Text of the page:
Amazon’s self-published authors’ books were particularly inexpensive, and also something else: they were a particular kind of book. In publishing terms they were known as “genre” books: thrillers, mysteries, horror stories, romances. There were genre writers on both sides of the dispute, but on the publishing side were huddled the biographers, urban historians, midlist novelists—that is, all the people who were able to eke out a living because publishers still paid advances, acting as a kind of local literary bank, in anticipation of future sales. Some pro-Amazon authors boasted of the money they’d earned from self-publishing, but the authors of books that sometimes took a decade to write knew that this was not for them—that in an Amazon future they would be even more dependent on the universities and foundations than they already were. When, in turn, pro-Amazon authors lashed out at traditional publishing, they often spoke with the passion of the dispossessed. The publishing houses made a lot of money on their own genre best-sellers, but the Amazon backers were not wrong to think that some of the institutions associated with American publishing—such as The New York Times, which has reported on the Hachette-Amazon standoff in great detail—did not take self-published genre writers all that seriously, and probably never would. (But get yourself on the Man Booker Prize short list and your call to the Times will go right through.) And perhaps the pro-Amazon writers also preferred the Amazon executives—Grandinetti, who talks about defending regular customers from the big “media conglomerates” (though he went to Princeton and worked for Morgan Stanley), and Bezos, who comes across as an excitable mad inventor (though he also went to Princeton)—to the buttoned-up representatives of the “legacy publishers,” such as the soft-spoken and impeccably articulate Michael Pietsch, who had gone to Harvard. In this way, the Amazon-Hachette dispute mirrors the wider culture wars that have been playing out in America since at least the 1960s. On the one side, super-wealthy elites employing populist rhetoric and mobilizing non-elites; on the other side, slightly less wealthy elites struggling to explain why their way of life is worth preserving.

. . . .

“If the Kindle didn’t have any books on it, guess how many Kindles would be selling,” [agent Andrew] Wylie said, putting up his fingers to indicate zero Kindles. “They want the books, and they want the publishers’ profits, too? They should get nothing. Zero.”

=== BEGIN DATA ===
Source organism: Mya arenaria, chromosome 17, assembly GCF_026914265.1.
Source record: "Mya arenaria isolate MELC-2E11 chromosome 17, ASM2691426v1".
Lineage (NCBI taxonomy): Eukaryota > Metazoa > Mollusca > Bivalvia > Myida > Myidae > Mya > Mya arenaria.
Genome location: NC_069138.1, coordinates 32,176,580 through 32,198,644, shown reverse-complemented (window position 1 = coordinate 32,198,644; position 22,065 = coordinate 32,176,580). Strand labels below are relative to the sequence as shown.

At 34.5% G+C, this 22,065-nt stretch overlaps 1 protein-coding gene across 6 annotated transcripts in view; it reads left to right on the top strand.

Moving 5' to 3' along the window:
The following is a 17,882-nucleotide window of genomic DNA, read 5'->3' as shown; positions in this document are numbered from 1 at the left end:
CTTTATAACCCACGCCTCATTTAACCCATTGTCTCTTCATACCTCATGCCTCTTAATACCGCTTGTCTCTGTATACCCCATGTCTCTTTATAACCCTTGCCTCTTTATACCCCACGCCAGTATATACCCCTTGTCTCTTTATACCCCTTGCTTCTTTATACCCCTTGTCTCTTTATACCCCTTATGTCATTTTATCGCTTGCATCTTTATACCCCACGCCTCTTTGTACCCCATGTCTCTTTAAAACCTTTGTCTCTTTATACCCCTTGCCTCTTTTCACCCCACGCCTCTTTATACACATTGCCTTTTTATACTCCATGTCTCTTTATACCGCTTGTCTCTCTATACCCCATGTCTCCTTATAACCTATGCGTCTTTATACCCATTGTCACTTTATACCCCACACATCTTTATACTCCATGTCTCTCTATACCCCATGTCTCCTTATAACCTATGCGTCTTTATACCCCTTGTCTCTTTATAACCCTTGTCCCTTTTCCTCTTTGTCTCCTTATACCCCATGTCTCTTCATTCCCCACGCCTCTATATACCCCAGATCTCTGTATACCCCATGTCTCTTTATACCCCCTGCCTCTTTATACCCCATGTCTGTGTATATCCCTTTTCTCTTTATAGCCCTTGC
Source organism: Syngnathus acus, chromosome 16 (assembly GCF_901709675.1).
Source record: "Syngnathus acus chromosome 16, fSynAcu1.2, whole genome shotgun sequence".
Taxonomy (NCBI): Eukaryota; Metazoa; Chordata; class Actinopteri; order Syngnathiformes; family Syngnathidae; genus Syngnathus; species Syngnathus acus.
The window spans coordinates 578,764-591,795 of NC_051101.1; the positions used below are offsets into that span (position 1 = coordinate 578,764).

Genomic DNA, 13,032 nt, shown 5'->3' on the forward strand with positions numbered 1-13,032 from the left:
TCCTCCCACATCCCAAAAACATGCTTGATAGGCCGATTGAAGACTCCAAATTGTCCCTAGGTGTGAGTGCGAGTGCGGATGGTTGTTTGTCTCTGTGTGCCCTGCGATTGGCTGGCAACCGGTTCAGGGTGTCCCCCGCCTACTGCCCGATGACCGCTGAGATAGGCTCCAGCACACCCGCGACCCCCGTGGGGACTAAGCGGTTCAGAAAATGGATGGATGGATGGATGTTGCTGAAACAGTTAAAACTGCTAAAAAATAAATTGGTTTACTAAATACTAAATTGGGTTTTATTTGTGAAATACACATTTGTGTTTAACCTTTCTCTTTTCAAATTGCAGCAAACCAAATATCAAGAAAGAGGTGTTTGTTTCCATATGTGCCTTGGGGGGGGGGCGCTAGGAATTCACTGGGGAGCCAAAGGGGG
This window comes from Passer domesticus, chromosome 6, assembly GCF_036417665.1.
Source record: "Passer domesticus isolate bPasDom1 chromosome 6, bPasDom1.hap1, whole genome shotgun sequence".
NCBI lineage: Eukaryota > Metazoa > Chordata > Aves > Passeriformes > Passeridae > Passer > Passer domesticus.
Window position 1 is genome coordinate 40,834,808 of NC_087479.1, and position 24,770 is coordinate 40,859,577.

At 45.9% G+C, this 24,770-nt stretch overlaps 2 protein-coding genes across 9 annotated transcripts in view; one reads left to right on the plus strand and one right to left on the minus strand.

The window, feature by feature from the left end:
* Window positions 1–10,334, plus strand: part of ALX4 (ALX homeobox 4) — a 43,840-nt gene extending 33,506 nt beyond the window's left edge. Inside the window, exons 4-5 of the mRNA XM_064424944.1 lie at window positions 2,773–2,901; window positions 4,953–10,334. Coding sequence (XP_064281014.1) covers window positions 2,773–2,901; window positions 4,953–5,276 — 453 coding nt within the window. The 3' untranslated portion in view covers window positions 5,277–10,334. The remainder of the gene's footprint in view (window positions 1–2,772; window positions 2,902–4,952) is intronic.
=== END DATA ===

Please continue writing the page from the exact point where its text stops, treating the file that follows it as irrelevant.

I pointed out to Wylie that his willingness to take the fight to Amazon partly on behalf of the publishers was a curious position for the famous scourge of publishers. He said, “It’s the first time since I got into the business that the interests of print publishers and authors have been closely aligned. And the reason is that, like ISIS, Amazon is so determined to wreak havoc on the culture that unlikely alliances have been formed.”

The next morning I got an e-mail from Wylie. In eight years of being a client at his agency, I had never received an e-mail from him, much less a mass e-mail prompting me to action. In it, an impassioned Wylie urged all his authors to sign the Authors United petition, the one organized by Douglas Preston. A few days later, The New York Times ran an article reporting that Philip Roth, the estate of Saul Bellow, and Milan Kundera, among other Wylie clients, had joined the Authors United campaign.

Link to the rest at Vanity Fair

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64 Comments to “The War of the Words”

  1. “And perhaps the pro-Amazon writers also preferred the Amazon executives—Grandinetti, who talks about defending regular customers from the big “media conglomerates” (though he went to Princeton and worked for Morgan Stanley), and Bezos, who comes across as an excitable mad inventor (though he also went to Princeton)—to the buttoned-up representatives of the “legacy publishers,” such as the soft-spoken and impeccably articulate Michael Pietsch, who had gone to Harvard. In this way, the Amazon-Hachette dispute mirrors the wider culture wars that have been playing out in America since at least the 1960s.”

    BS, BS, BS. This is Vanity Fair at its worse, thinking that we care who any of these people are. As if they mattered.

    They don’t. Vanity Fair wants to pump them up because it makes the magazine appear relevant, when all it’s really doing is acting as a footstool for the wealthy and celebrated.

    • *blinkblink* Um, how can I “prefer” someone I have never met? In the class/culture/Princeton vs. Harvard sense, that is. (If we’re going to get snooty none of them went to MIT, so what do THEY have to be proud of? 😉 ) Never met Bezos, never met a publisher. By their deeds ye shall know them.

      Maybe if I knew Beelzebezos was “an excitable mad inventor” I’d like him personally, but I might like “soft-spoken and impeccably articulate” too. Even, and this might be a shock to the writer, if they hadn’t gone to college at all. Your privilege, I see it.

    • Right. They also appear to believe that what the New York Times thinks still matters.

    • It may have started with books, but it’s not about books anymore. Amazon is a virtual flea market. It’s about having access to your email, knowing your birthday and that of your friends, knowing what you buy and when you buy it.